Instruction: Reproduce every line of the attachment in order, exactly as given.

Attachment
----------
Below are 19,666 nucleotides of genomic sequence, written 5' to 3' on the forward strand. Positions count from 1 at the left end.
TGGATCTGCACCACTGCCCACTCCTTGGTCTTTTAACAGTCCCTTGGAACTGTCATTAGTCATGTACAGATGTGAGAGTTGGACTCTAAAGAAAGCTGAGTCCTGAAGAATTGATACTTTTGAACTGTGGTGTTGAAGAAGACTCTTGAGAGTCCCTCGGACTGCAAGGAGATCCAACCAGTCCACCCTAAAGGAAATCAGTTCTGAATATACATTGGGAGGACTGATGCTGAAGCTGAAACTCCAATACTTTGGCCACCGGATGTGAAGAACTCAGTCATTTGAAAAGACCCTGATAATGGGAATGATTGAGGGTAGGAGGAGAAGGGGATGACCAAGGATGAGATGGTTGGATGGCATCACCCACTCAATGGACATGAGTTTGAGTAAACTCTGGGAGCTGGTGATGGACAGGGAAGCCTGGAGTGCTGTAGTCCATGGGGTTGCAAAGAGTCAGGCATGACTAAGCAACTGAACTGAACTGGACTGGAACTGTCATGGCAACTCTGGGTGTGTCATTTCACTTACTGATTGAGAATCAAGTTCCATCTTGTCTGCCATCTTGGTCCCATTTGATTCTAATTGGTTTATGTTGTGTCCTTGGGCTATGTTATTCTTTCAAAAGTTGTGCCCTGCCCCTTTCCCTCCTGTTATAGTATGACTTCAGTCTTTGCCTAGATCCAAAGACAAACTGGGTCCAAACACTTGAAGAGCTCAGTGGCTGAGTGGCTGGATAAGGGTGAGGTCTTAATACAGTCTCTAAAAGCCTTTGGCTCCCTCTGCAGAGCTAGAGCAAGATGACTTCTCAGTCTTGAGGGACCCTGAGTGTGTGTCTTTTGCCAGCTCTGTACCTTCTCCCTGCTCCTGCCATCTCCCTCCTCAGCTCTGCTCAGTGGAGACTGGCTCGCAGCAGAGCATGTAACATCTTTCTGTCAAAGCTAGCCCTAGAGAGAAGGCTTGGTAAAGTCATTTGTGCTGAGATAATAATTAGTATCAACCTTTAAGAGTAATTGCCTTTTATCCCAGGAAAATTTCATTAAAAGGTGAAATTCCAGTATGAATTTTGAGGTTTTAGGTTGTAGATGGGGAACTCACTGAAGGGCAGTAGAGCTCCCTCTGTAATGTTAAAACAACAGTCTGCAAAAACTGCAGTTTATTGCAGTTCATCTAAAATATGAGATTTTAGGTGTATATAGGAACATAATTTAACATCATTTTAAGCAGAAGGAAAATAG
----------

Below are 19,666 nucleotides of genomic sequence, written 5' to 3' on the forward strand. Positions count from 1 at the left end.
TGGATCTGCACCACTGCCCACTCCTTGGTCTTTTAACAGTCCCTTGGAACTGTCATTAGTCATGTACAGATGTGAGAGTTGGACTCTAAAGAAAGCTGAGTCCTGAAGAATTGATACTTTTGAACTGTGGTGTTGAAGAAGACTCTTGAGAGTCCCTCGGACTGCAAGGAGATCCAACCAGTCCACCCTAAAGGAAATCAGTTCTGAATATACATTGGGAGGACTGATGCTGAAGCTGAAACTCCAATACTTTGGCCACCGGATGTGAAGAACTCAGTCATTTGAAAAGACCCTGATAATGGGAATGATTGAGGGTAGGAGGAGAAGGGGATGACCAAGGATGAGATGGTTGGATGGCATCACCCACTCAATGGACATGAGTTTGAGTAAACTCTGGGAGCTGGTGATGGACAGGGAAGCCTGGAGTGCTGTAGTCCATGGGGTTGCAAAGAGTCAGGCATGACTAAGCAACTGAACTGAACTGGACTGGAACTGTCATGGCAACTCTGGGTGTGTCATTTCACTTACTGATTGAGAATCAAGTTCCATCTTGTCTGCCATCTTGGTCCCATTTGATTCTAATTGGTTTATGTTGTGTCCTTGGGCTATGTTATTCTTTCAAAAGTTGTGCCCTGCCCCTTTCCCTCCTGTTATAGTATGACTTCAGTCTTTGCCTAGATCCAAAGACAAACTGGGTCCAAACACTTGAAGAGCTCAGTGGCTGAGTGGCTGGATAAGGGTGAGGTCTTAATACAGTCTCTAAAAGCCTTTGGCTCCCTCTGCAGAGCTAGAGCAAGATGACTTCTCAGTCTTGAGGGACCCTGAGTGTGTGTCTTTTGCCAGCTCTGTACCTTCTCCCTGCTCCTGCCATCTCCCTCCTCAGCTCTGCTCAGTGGAGACTGGCTCGCAGCAGAGCATGTAACATCTTTCTGTCAAAGCTAGCCCTAGAGAGAAGGCTTGGTAAAGTCATTTGTGCTGAGATAATAATTAGTATCAACCTTTAAGAGTAATTGCCTTTTATCCCAGGAAAATTTCATTAAAAGGTGAAATTCCAGTATGAATTTTGAGGTTTTAGGTTGTAGATGGGGAACTCACTGAAGGGCAGTAGAGCTCCCTCTGTAATGTTAAAACAACAGTCTGCAAAAACTGCAGTTTATTGCAGTTCATCTAAAATATGAGATTTTAGGTGTATATAGGAACATAATTTAACATCATTTTAAGCAGAAGGAAAATAG